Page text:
Hurricane Madeline showed power as it churned toward Hawaii on Tuesday, peaking at a dangerous Category Four strength before slackening, US weather officials said, reports BSS.
The storm, which is expected to pass near Hawaii’s Big Island sometime Wednesday, has the potential to unleash dangerous flash floods and mudslides, the Central Pacific Hurricane Center said.
At 0000 GMT Wednesday, Madeline was a Category Two storm with maximum sustained winds around 110 miles (177 kilometers) per hour. Winds had reached 130 miles per hour earlier in the day, making the hurricane a Category Four storm at the time.
Barack Obama and other dignitaries are supposed to visit Hawaii for the World Conservation Congress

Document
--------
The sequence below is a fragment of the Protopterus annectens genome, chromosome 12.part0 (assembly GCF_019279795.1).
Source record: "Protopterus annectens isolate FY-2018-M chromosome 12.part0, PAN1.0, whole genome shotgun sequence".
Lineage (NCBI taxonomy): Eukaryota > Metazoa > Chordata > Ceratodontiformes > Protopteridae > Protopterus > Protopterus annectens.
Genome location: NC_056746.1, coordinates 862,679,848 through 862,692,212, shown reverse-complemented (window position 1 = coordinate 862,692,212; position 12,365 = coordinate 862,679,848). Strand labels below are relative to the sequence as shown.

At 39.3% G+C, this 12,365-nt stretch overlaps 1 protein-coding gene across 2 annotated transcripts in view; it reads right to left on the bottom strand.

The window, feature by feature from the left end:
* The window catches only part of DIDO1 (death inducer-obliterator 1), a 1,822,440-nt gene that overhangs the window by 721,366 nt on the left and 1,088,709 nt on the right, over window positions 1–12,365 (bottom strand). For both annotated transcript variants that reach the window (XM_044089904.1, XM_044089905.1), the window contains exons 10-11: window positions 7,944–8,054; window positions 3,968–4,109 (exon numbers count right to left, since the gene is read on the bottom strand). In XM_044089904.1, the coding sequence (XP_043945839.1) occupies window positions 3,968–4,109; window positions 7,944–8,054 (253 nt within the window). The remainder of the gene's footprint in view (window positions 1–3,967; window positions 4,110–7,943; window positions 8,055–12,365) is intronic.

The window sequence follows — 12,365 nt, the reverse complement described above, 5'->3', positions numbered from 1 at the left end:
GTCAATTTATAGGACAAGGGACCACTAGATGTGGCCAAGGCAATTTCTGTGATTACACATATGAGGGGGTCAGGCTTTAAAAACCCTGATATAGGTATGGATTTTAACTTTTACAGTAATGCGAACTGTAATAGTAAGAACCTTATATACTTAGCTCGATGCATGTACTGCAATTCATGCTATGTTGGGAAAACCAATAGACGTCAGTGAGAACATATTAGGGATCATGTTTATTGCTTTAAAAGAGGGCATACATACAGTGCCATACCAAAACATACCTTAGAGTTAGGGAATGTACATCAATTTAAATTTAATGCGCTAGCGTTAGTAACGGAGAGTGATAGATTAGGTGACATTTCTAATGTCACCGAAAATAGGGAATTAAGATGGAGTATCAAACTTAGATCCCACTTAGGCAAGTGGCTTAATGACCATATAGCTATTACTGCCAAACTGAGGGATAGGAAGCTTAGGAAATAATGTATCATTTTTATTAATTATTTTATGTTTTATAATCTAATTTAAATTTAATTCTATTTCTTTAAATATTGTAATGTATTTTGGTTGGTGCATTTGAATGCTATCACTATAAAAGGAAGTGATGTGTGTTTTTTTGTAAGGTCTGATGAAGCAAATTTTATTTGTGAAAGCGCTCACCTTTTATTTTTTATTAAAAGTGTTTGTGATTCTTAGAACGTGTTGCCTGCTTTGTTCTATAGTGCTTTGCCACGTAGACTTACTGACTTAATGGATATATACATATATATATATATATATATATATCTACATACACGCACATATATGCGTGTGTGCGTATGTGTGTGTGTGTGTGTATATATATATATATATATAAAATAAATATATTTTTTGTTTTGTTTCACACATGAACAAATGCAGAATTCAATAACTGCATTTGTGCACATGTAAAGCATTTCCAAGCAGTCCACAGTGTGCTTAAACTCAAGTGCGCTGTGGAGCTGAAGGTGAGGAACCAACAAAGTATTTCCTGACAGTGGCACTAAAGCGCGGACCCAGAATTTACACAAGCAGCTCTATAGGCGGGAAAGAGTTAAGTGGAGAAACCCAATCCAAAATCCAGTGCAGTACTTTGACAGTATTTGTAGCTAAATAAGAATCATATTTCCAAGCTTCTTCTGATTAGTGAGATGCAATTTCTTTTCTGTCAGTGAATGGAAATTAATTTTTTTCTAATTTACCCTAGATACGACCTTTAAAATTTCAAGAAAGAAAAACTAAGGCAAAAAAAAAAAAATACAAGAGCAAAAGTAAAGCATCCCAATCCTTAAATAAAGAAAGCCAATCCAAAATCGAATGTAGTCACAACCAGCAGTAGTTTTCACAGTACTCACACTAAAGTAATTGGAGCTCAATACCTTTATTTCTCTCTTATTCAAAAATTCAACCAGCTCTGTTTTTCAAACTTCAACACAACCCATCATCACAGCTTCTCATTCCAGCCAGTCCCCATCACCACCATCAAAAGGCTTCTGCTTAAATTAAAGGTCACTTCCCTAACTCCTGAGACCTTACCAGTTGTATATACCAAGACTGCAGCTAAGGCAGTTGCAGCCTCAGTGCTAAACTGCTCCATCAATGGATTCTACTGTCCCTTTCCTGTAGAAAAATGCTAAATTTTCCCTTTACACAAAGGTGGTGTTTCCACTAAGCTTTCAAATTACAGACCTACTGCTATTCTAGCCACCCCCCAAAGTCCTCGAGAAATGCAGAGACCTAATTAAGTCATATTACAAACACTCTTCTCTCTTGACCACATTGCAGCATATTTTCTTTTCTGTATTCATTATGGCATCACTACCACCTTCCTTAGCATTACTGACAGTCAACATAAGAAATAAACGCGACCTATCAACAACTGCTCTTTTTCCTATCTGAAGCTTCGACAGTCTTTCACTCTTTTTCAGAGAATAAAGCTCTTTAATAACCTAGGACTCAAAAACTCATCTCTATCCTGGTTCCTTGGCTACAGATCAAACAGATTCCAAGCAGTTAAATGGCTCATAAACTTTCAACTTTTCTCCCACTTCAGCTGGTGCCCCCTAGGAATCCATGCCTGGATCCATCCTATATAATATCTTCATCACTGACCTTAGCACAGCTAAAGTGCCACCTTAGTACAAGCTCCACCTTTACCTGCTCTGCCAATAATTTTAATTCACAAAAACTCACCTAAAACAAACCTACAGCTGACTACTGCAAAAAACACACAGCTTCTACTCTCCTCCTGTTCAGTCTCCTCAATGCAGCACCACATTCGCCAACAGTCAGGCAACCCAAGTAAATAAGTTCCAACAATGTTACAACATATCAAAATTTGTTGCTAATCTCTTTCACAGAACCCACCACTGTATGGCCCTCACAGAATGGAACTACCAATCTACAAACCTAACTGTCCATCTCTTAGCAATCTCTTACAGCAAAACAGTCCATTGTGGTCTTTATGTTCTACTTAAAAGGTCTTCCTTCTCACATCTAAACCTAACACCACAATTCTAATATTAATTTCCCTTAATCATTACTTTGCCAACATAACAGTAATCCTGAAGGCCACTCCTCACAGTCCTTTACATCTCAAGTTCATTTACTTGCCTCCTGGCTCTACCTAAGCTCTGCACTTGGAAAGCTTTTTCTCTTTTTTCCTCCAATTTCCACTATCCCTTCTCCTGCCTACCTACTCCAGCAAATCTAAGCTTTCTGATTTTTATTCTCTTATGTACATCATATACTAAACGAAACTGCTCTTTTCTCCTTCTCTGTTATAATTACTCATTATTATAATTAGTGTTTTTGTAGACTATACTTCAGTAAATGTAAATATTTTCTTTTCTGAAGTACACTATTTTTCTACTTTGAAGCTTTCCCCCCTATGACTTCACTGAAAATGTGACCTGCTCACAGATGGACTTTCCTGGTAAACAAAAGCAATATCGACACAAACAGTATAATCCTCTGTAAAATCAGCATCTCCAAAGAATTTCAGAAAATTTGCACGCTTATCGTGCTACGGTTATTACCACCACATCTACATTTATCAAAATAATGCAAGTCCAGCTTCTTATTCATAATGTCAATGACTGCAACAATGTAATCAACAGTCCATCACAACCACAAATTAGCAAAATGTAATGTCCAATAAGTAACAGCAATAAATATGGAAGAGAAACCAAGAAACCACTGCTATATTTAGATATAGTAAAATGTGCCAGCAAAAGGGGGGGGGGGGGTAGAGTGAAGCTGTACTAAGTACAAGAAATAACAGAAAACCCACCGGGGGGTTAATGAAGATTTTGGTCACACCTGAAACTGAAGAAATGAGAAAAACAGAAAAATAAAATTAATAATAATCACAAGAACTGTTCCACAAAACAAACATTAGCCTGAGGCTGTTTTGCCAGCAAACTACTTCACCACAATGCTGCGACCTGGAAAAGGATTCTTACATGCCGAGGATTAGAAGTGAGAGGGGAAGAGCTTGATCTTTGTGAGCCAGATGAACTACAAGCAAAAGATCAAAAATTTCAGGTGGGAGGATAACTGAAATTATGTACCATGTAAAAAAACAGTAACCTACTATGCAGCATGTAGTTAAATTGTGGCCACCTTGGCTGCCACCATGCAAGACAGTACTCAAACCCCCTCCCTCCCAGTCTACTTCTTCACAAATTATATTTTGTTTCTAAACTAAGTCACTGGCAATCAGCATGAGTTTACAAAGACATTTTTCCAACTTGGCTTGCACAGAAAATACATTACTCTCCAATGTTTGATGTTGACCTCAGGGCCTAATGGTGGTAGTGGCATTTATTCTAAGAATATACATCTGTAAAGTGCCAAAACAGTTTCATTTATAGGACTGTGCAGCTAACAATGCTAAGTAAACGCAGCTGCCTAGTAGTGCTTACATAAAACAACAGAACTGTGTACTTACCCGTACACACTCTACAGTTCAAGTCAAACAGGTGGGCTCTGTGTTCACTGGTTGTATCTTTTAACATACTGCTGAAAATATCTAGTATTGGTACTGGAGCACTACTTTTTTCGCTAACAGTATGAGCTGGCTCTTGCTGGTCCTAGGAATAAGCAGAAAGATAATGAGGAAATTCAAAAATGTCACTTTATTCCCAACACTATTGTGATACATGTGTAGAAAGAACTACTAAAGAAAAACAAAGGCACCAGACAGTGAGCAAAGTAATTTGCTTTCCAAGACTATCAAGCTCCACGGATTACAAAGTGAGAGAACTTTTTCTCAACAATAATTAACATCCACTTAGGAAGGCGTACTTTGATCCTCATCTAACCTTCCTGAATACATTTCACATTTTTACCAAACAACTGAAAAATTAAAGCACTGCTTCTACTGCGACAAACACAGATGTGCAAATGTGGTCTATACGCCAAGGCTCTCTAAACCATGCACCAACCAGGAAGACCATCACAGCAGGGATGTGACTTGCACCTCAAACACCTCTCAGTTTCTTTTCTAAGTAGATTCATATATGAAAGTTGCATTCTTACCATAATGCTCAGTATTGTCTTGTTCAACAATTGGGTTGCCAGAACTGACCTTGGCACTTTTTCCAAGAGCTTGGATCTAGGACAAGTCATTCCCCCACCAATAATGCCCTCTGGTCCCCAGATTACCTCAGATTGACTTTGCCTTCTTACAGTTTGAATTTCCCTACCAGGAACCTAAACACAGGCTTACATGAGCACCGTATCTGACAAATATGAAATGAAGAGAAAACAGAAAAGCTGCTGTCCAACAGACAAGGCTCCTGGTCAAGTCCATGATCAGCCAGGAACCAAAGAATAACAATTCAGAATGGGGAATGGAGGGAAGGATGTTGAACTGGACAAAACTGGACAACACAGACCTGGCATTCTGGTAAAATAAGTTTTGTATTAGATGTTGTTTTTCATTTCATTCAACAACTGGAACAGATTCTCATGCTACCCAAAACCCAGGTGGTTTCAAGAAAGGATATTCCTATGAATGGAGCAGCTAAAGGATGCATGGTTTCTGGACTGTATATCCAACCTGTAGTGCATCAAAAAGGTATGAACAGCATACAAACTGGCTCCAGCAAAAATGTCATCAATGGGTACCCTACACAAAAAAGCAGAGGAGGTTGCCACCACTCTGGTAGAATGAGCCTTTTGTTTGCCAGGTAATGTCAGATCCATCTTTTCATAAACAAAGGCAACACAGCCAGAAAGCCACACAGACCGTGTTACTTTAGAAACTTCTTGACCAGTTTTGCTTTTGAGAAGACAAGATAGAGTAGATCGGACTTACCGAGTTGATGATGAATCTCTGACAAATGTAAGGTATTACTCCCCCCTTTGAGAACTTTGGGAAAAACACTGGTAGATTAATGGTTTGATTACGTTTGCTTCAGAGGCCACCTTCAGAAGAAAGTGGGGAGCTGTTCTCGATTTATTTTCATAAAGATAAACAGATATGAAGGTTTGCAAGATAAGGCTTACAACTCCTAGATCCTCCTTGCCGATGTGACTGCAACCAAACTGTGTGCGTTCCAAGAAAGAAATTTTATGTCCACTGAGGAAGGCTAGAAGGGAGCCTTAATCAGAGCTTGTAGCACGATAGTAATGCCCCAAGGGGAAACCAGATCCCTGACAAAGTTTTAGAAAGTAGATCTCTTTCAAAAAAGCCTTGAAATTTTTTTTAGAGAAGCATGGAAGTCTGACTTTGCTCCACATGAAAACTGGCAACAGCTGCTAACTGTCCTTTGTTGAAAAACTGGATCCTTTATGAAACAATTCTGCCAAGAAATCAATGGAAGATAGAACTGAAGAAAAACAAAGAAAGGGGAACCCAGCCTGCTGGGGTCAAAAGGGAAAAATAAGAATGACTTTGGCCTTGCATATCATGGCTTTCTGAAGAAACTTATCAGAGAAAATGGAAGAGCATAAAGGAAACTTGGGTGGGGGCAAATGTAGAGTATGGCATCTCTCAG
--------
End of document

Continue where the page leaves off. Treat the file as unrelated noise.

Madeline threatens to disrupt a planned visit by President Barack Obama and other dignitaries to Hawaii for the World Conservation Congress, a major meeting of thousands of delegates, including heads of state, scientists and policy makers. The massive storm was located 350 miles east of Hilo, Hawaii, traveling at 10 miles per hour toward the west.
“On the forecast track, the center of Madeline will pass dangerously close to Hawaii County Wednesday and Wednesday night,” the center said in its advisory, referring to the Big Island.
Madeline was expected to gradually weaken over the next 48 hours. Hurricane-force winds extended 25 miles from the center of the storm, while tropical storm-force winds extended out 125 miles.
The US weather agency said swells generated by Madeline were expected to affect eastern shorelines beginning later Tuesday, with some strong enough to damage the coastline in the coming days.
Madeline is expected to dump five to 10 inches (13 to 25 centimeters) of rain on Hawaii, with some areas receiving up to 15 inches.
The World Conservation Congress is set to take place in Hawaii from Thursday to next Saturday. Obama is scheduled to address the gathering on its opening day.